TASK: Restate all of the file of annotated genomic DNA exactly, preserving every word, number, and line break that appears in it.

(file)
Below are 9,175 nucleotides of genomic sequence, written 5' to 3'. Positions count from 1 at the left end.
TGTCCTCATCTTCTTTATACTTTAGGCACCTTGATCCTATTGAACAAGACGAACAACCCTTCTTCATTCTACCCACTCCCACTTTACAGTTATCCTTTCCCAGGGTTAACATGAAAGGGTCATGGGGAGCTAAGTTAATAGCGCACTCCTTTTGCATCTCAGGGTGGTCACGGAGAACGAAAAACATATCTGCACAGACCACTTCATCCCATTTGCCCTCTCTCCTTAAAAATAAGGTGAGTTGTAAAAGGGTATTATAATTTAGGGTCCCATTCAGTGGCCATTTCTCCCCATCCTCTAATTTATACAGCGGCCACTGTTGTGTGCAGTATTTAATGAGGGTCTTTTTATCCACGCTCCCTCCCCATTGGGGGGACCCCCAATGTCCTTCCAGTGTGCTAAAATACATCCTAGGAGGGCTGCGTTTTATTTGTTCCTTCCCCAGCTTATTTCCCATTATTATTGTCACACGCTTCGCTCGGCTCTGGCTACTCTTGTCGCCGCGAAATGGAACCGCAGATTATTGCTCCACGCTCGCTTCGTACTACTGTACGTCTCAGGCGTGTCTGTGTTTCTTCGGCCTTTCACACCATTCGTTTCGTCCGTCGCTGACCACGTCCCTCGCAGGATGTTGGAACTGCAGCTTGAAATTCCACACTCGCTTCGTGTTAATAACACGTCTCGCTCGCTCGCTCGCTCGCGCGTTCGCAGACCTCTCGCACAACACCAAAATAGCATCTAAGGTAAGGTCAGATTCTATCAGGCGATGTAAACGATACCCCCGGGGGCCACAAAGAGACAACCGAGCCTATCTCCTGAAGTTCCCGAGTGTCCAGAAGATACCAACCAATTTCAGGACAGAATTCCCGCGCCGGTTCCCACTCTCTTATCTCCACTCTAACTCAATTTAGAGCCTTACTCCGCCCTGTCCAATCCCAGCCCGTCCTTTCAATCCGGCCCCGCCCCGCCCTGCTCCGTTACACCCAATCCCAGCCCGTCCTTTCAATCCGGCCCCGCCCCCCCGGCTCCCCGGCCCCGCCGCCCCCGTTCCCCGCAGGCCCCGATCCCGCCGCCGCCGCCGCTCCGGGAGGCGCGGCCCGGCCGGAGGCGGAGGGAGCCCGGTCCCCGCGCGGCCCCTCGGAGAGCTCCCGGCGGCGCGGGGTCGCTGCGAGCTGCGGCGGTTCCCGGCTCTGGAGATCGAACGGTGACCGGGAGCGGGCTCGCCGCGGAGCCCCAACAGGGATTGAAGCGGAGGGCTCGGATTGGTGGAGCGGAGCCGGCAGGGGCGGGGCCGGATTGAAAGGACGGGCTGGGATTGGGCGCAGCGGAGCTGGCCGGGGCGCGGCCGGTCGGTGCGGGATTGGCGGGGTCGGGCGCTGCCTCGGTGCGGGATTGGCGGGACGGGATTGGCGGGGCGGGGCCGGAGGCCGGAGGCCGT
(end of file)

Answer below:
Below are 9,175 nucleotides of genomic sequence, written 5' to 3'. Positions count from 1 at the left end.
TGTCCTCATCTTCTTTATACTTTAGGCACCTTGATCCTATTGAACAAGACGAACAACCCTTCTTCATTCTACCCACTCCCACTTTACAGTTATCCTTTCCCAGGGTTAACATGAAAGGGTCATGGGGAGCTAAGTTAATAGCGCACTCCTTTTGCATCTCAGGGTGGTCACGGAGAACGAAAAACATATCTGCACAGACCACTTCATCCCATTTGCCCTCTCTCCTTAAAAATAAGGTGAGTTGTAAAAGGGTATTATAATTTAGGGTCCCATTCAGTGGCCATTTCTCCCCATCCTCTAATTTATACAGCGGCCACTGTTGTGTGCAGTATTTAATGAGGGTCTTTTTATCCACGCTCCCTCCCCATTGGGGGGACCCCCAATGTCCTTCCAGTGTGCTAAAATACATCCTAGGAGGGCTGCGTTTTATTTGTTCCTTCCCCAGCTTATTTCCCATTATTATTGTCACACGCTTCGCTCGGCTCTGGCTACTCTTGTCGCCGCGAAATGGAACCGCAGATTATTGCTCCACGCTCGCTTCGTACTACTGTACGTCTCAGGCGTGTCTGTGTTTCTTCGGCCTTTCACACCATTCGTTTCGTCCGTCGCTGACCACGTCCCTCGCAGGATGTTGGAACTGCAGCTTGAAATTCCACACTCGCTTCGTGTTAATAACACGTCTCGCTCGCTCGCTCGCTCGCGCGTTCGCAGACCTCTCGCACAACACCAAAATAGCATCTAAGGTAAGGTCAGATTCTATCAGGCGATGTAAACGATACCCCCGGGGGCCACAAAGAGACAACCGAGCCTATCTCCTGAAGTTCCCGAGTGTCCAGAAGATACCAACCAATTTCAGGACAGAATTCCCGCGCCGGTTCCCACTCTCTTATCTCCACTCTAACTCAATTTAGAGCCTTACTCCGCCCTGTCCAATCCCAGCCCGTCCTTTCAATCCGGCCCCGCCCCGCCCTGCTCCGTTACACCCAATCCCAGCCCGTCCTTTCAATCCGGCCCCGCCCCCCCGGCTCCCCGGCCCCGCCGCCCCCGTTCCCCGCAGGCCCCGATCCCGCCGCCGCCGCCGCTCCGGGAGGCGCGGCCCGGCCGGAGGCGGAGGGAGCCCGGTCCCCGCGCGGCCCCTCGGAGAGCTCCCGGCGGCGCGGGGTCGCTGCGAGCTGCGGCGGTTCCCGGCTCTGGAGATCGAACGGTGACCGGGAGCGGGCTCGCCGCGGAGCCCCAACAGGGATTGAAGCGGAGGGCTCGGATTGGTGGAGCGGAGCCGGCAGGGGCGGGGCCGGATTGAAAGGACGGGCTGGGATTGGGCGCAGCGGAGCTGGCCGGGGCGCGGCCGGTCGGTGCGGGATTGGCGGGGTCGGGCGCTGCCTCGGTGCGGGATTGGCGGGACGGGATTGGCGGGGCGGGGCCGGAGGCCGGAGGCCGT